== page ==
About 100 Food from the Heart (FFTH) volunteers are needed to collect unsold bread from bakeries and deliver them to beneficiaries at some 180 locations islandwide every day.
The challenge is compounded when regular volunteers are overseas and replacements - sometimes up to 40 - are needed.
Coordinating the deliveries from 100 bakeries to welfare homes and self-collection centres while being short-handed is something that FFTH hopes to avoid each day.
A group of five friends, however, may just have the solution: a mobile app.
The prototype works just like popular taxi booking app GrabTaxi: If a volunteer cannot make his delivery, he "de-registers" from the route through the app and an alert is sent to all other available volunteers via SMS.
Those who can step in to help, would then log in to the app, find out where the pick-up and drop-off points are, get directions or check carpark rates, and accept the route.
The group was among eight winners at the GeoHackathon - a competition in which people had to use geospatial technology to create websites or apps to address problems in society.
The hackathon, organised by the Singapore Land Authority (SLA), was held earlier this month.
SLA senior deputy director Lewis Wu said the app is a good demonstration of how geospatial technology can be applied to help FFTH volunteers make better decisions when planning their deliveries while on the move.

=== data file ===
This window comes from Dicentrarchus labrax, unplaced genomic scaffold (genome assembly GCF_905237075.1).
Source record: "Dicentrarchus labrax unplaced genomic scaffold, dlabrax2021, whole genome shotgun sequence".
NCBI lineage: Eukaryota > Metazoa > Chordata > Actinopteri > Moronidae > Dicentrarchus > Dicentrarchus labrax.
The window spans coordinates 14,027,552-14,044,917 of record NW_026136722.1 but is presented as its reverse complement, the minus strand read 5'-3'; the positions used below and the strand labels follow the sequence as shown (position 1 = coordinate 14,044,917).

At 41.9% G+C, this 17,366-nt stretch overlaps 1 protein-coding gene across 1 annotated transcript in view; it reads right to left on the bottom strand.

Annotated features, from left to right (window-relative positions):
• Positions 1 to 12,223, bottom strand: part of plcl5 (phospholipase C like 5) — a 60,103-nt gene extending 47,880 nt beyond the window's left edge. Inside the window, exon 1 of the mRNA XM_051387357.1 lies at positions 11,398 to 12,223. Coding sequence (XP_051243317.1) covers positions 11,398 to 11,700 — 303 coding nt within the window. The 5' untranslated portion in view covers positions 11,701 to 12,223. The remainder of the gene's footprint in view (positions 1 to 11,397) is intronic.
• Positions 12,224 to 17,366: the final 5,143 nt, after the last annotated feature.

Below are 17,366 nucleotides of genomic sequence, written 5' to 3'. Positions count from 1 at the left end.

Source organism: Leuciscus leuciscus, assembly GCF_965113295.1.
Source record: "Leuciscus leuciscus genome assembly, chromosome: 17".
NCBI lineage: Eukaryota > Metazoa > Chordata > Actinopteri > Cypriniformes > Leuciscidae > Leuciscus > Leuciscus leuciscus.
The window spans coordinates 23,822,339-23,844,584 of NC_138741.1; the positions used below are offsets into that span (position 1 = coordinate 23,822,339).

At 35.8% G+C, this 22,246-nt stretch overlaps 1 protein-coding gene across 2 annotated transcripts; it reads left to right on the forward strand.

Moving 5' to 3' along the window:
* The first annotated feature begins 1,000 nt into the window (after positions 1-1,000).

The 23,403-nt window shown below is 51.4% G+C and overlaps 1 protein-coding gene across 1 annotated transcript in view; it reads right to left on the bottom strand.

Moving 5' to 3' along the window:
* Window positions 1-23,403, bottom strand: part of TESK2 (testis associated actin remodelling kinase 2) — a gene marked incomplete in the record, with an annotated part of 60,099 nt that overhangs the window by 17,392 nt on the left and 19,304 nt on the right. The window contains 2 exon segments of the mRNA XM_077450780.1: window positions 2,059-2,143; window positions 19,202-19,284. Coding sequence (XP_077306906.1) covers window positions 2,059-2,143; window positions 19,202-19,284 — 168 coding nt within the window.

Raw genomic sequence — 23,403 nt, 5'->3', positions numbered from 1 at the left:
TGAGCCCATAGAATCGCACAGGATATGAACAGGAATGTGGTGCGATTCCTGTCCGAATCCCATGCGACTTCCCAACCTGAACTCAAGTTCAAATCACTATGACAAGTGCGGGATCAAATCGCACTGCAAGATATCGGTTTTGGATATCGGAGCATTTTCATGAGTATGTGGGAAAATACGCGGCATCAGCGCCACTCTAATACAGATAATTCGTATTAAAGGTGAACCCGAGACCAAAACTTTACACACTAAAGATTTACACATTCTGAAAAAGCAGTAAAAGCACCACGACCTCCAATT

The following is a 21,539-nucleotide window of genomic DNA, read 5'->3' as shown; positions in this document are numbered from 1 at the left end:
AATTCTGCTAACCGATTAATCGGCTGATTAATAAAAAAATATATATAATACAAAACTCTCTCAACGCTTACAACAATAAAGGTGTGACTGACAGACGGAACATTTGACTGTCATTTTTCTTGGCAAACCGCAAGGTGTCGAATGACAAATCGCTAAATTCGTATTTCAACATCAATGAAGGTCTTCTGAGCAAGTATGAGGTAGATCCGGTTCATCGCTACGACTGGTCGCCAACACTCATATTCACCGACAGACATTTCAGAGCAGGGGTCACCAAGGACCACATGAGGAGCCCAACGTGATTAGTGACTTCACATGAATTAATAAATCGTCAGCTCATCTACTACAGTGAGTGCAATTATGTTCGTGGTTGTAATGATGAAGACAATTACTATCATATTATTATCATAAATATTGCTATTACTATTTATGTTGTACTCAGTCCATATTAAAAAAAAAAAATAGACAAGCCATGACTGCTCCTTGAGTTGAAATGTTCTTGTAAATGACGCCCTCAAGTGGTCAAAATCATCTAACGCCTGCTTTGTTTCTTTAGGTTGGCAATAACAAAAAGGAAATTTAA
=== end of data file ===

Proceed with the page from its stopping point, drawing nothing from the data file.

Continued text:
Web designer Leonard Yeo, one of the members in the team that designed the app for FFTH, said they decided to take on the help group's challenge and design an app to help manage its volunteers - especially when replacements are needed urgently.
"Food is wasted if the unsold bread is not given to anyone," said Mr Yeo, 26.
"FFTH is doing its best to deliver this to the needy, but it has coordination difficulties and we thought it'd be very meaningful if we could help it."
Mr Yeo, however, admitted he was surprised by the FFTH's scale of operations.
Each month, FFTH volunteers deliver about 28,000kg of bread to some 14,500 beneficiaries.
A single staff member mans a mobile phone line that volunteers call when they cannot make a delivery. He or she then has to find a replacement - from its pool of 1,700 volunteers - who is familiar with the route and contact him to check for his availability. It is an effort that could take up to half an hour.
FFTH executive director Anson Quek said the app would come in useful during crunch time.
"It will help reduce the time needed to find a replacement volunteer, enabling us to reach out to more volunteers because the request for a replacement is blasted out to a wider pool of people," he said.
The app for FFTH is likely to be ready by the end of the year.
When asked if the app could lead to volunteers opting out more often since it would be easier to find a replacement, Mr Quek said it was unlikely because he believes most volunteers "are committed".
"In fact, the app may lead to an increase in volunteer numbers as we can provide sufficient support in the event that they cannot carry out their duties due to urgent matters," added Mr Quek.